Andrew G. Powell

Andrew G. Powell


I have an LLM in International and European Law, and have just completed an MSc in Law and Finance.

I specialise in international law as it pertains to post-conflict and transitioning states. My professional background is in international humanitarian law, war crimes, terrorism, justice and security sector reform, and the revision of constitutional frameworks in crisis-afflicted territories, in accordance with contemporary international standards.

I began my international law career in the 1990s serving within the Office of the Prosecutor of the United Nations International Criminal Tribunal for the Former Yugoslavia (‘ICTY’). Since 2001, I have been a Deployable Civilian Expert within the Stabilisation Unit ('SU'); a specialist operational unit that is jointly owned by the UK’s Foreign & Commonwealth Office, the Ministry of Defence and the Department for International Development.

The SU maintains a cadre of thematic experts that can be deployed as part of an HMG rapid-response capability, to collaborate with international counterparts and ad hoc security structures, in theatre, in order to stabilise conflict or crisis afflicted territories, or countries facing sudden and significant regime change. Serving as one of these deployable experts, I have spent a succession of years seconded as a legal adviser to operational missions of the United Nations, the European Union and the Organisation for Security and Cooperation in Europe (OSCE).

Latterly, I have returned to the UK to undertake doctoral research that examines the extent to which model legislative codes could shape constitutional reforms in post-conflict territories in order to give foreign direct investors some fundamental legal safeguards when considering the risks associated with investing in post-conflict and transitioning territories.

Research interests

Both the World Bank and the Department for International Development have published reports in which the perceived unreliability of justice and law enforcement mechanisms, and weak regulatory safeguards, are cited as amongst the foremost reasons why foreign investors are reluctant to invest in post-conflict and transitioning states.

Through the course of my work since 2003, I have become familiarised with the post-conflict Stabilisation process and the evolution of requisite legal elements as a typical pattern of stages unfolds; from the de-mobilisation of warring factions, the negotiation of peace accords, power sharing agreements, the creation of rudimentary parliamentary/assembly structures, more detailed drafting of constitutional frameworks, and the legislation that creates justice and security structures, ministries and associated public offices. Cognisant of the need to counter corruption and advance public-sector transparency, it is essential that the evolving legislative frameworks in post-conflict and transitioning states incorporate effective mechanisms of oversight and accountability, and safeguard the rights of citizens.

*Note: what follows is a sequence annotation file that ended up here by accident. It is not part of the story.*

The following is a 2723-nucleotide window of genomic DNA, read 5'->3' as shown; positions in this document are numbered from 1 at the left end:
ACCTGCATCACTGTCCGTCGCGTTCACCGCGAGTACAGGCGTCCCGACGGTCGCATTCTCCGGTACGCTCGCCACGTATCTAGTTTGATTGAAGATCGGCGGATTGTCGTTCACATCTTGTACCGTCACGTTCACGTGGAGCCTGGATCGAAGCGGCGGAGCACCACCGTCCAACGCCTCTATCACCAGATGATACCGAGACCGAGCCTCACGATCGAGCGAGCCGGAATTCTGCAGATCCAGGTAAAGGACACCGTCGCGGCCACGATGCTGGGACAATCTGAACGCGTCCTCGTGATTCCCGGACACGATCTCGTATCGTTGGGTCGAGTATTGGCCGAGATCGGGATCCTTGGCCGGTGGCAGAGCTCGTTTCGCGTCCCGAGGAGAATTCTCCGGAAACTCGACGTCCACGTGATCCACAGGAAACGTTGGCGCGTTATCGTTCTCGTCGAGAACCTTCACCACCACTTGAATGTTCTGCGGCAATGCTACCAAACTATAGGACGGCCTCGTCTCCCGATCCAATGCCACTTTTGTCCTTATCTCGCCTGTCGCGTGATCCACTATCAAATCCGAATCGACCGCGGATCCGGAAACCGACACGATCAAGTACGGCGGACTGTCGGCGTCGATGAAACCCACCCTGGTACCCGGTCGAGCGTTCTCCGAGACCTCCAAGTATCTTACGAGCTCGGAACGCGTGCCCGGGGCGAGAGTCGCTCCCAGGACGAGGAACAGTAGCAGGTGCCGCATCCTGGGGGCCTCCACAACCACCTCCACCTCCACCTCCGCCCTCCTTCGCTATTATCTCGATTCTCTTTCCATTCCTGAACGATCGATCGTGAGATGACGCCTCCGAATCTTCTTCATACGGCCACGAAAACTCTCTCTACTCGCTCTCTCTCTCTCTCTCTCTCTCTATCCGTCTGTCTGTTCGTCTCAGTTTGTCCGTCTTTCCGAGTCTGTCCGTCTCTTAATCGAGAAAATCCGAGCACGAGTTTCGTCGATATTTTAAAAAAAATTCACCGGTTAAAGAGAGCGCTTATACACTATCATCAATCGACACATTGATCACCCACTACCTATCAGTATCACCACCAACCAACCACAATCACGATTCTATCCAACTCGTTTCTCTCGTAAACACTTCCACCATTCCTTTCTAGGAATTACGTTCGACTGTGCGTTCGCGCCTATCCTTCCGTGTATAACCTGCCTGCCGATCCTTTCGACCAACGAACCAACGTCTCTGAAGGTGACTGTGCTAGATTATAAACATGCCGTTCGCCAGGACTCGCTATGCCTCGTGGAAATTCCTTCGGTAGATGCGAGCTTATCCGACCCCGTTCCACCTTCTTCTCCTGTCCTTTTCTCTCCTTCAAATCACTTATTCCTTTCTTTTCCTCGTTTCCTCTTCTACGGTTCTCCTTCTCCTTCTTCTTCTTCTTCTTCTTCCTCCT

An inevitable consequence of these needs is that the existing caucus of legal expertise in the stabilisation process necessarily focuses on criminal justice, security, human rights, rule of law and contemporary ideals of democratisation. The Stabilization industry, and the wider international community that supports it, has consequently grown with a predominantly public-sector perspective; one that speaks with its own lexicon and prioritises initiatives politically, overwhelmingly from a security perspective.

However, for a new economy to flourish and become self-sustaining, the kinds of legal safeguards that are required to attract foreign investment concern other priorities: Legal certainty concerning ownership of real property and assets, effective institutional capacities and safeguards to enable commercial disputes to be impartially adjudicated, contracts to be effectively enforced, and offer institutional capacities that can deliver effective remedies to ensure that civil liabilities and debts will be repaid.

The aim of my research is therefore to examine the extent that model legislative codes could provide tools to the drafters of new constitutional frameworks of post-conflict territories which could create conditions fertile to protecting private property and investment interests as early as possible. The problem at present is that regulatory safeguards for commercial interests tend to be incorporated only after the bulk of the constitutional and institutional frameworks have already been created, somewhat as a afterthought. This approach can contribute to the superficial implementation of regulation, which lacks cohesion in practice within the context of existing institutional capacities. Such inconsistencies can open possibilities for corruption and may pose risks viz-a-viz the exploitation of the local workforce.

In the course of my research, I hope to be able to bridge the cultural divide that exists between the public-sector’s priorities, and the private sector’s regulatory needs, to examine where and how possibilities may exist for new legal mechanisms to be introduced earlier into the stabilisation process which could contribute to the amelioration of risk to foreign direct investors, notwithstanding the inevitable context of the political instability, corruption, and ethnic or other divisions that customarily complicate post-conflict environments.


  • MSc Law & Finance
  • LLM International & European Law
  • LLB (Hons) Law